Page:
NACOGDOCHES, Texas — During the past 10 years, the Gilbert I. “Buddy” Low Scholarship Program has covered the cost of tuition and fees for several San Augustine High School graduates to attend Stephen F. Austin State University.
Those involved with the scholarship program recently celebrated a decade of promoting student success with a luncheon that brought scholarship donors, current and past scholarship recipients, and SFA administrators together.
Low, who graduated from SFA in 1954 and is a trial attorney with Orgain Bell & Tucker in Beaumont, credits his San Augustine teachers with preparing him for the rigors of higher education.
“When I got to SFA, I did well because of the quality education I received from my teachers in San Augustine,” Low said. “I had a job on campus and did pipeline work — hard, hot work — and saved during the summers to pay for my education. I started the scholarship program because I wanted to help students like me who really couldn’t afford to go to college be able to attend SFA and concentrate on their studies.”
Low’s pay-it-forward approach has helped 31 SFA students achieve their dream of higher education.
“During the past decade, we have selected three scholarship recipients per year to join this elite group of student leaders,” said W. Frank Newton, president and chief executive officer of the Beaumont Foundation of America, which administers the scholarship program. “From year to year, the recipients become mentors and support the subsequent year’s recipients, thus continuing the cycle of academic success.”
The scholarships are awarded based on financial need as well as potential for academic success in college. Interested students are screened by the school district and participate in an interview with representatives of the Beaumont Foundation of America.
“If not for this scholarship, I don’t think I would have been financially able to attend college,” said Ben Eberlan, 2014 San Augustine High School graduate and accounting major at SFA. “While the scholarships provide the funds to help us attend college, there is a tremendous support system in place, as well, that helps ensure our success. Everyone from university administrators to faculty members is vested in helping us graduate. If we need help, we get it.”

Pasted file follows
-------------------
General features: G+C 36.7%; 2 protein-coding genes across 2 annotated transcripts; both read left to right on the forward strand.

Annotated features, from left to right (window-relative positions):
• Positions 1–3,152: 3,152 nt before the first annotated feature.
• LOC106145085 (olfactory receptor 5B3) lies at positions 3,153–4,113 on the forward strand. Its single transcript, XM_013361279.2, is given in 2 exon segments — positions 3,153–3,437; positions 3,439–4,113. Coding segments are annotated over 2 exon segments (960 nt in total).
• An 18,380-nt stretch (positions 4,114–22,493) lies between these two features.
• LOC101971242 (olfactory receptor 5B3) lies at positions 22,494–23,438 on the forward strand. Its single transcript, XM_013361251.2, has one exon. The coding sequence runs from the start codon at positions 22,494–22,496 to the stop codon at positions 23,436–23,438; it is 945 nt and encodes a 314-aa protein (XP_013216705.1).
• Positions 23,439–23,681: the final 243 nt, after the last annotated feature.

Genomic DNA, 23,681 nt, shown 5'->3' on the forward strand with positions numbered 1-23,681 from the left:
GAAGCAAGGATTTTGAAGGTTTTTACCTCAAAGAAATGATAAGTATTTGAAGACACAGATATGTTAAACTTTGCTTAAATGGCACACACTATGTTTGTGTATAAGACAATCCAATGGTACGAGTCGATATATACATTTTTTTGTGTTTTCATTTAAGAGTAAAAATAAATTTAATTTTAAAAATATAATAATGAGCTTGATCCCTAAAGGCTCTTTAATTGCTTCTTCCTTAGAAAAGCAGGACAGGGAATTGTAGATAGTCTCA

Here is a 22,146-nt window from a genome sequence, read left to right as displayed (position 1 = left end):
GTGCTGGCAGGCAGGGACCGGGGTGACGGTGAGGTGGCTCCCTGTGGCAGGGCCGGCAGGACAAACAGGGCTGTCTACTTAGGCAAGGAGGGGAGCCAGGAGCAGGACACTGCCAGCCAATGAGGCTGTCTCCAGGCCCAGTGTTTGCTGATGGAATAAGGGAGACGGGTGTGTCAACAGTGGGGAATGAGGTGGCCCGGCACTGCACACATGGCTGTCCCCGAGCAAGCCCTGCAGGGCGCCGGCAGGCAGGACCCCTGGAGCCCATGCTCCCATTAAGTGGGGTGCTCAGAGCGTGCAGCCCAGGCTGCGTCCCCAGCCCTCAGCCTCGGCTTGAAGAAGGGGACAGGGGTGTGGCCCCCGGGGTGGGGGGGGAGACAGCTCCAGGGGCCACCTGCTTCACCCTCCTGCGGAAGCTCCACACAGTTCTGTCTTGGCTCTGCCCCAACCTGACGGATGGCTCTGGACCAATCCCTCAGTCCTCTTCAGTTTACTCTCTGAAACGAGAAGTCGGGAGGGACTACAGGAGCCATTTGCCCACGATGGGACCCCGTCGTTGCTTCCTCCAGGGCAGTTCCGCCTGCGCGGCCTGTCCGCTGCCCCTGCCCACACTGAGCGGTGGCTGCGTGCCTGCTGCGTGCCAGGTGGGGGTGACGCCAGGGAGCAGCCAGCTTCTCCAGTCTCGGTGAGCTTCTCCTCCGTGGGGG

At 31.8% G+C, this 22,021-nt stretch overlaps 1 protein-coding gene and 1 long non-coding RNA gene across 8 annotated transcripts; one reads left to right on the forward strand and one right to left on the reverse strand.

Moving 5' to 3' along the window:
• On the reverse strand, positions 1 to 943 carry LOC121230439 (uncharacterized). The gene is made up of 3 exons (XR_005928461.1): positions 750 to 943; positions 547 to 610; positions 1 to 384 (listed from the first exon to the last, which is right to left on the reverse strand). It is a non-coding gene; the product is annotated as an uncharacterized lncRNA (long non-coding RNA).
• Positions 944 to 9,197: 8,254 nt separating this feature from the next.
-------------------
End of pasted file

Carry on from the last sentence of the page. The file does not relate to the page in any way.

Twelve scholarship recipients were present at the luncheon along with eight SFA administrators, including SFA President Dr. Baker Pattillo; Dr. Steve Bullard, provost and vice president for academic affairs; Jill Still, vice president for university advancement; and Drs. Janet Tareilo and Mary Nelle Brunson, associate provosts.
“The 1.5-to-1 student-to-administrator ratio at today’s luncheon is a clear indicator of SFA’s commitment to the success of the students in this program,” Newton said. “Many of these administrators have spent time teaching and know that it’s not just the availability of academic resources that make students successful — it’s also about the relationship between the students and those they look to as leaders and mentors.”
Each scholarship recipient is eligible to receive up to $11,200 per year for four years of study at SFA. In addition to paying for tuition and fees, the scholarship also provides reimbursement for books and supplies.
“When I found out I was a Buddy Low Scholarship recipient, I was overwhelmed with joy,” said Cordestine Clifton, a 2014 San Augustine High School graduate and SFA kinesiology major. “Knowing that I had this backing from the program took so much weight off me and my parents. I can go to school now and concentrate on my studies and not have to worry about accumulating debt.”
Chelsea Heidbrink, SFA student success coordinator, manages all student aspects of the program.
“I work to ensure that the students are meeting the scholarship requirements, are engaging at the university, and I help to eliminate the barriers they may face in college,” Heidbrink said. “I advocate for the students and help them in any way I can so their journey at SFA is as smooth as possible.”
During the luncheon, Pattillo addressed attendees and acknowledged Low for his support in helping students from his hometown reach their academic potential.
“Buddy Low never forgot where he came from,” Pattillo said. “His generosity combined with his expectation of success has provided the opportunity for these students to live and learn in a student-centered environment. They have already proven to be leaders among students, and there is no doubt that they will go on to become leaders in their communities and professions.”
For questions about the scholarship program, contact April Smith, associate director of development at SFA, at (936) 468-5406.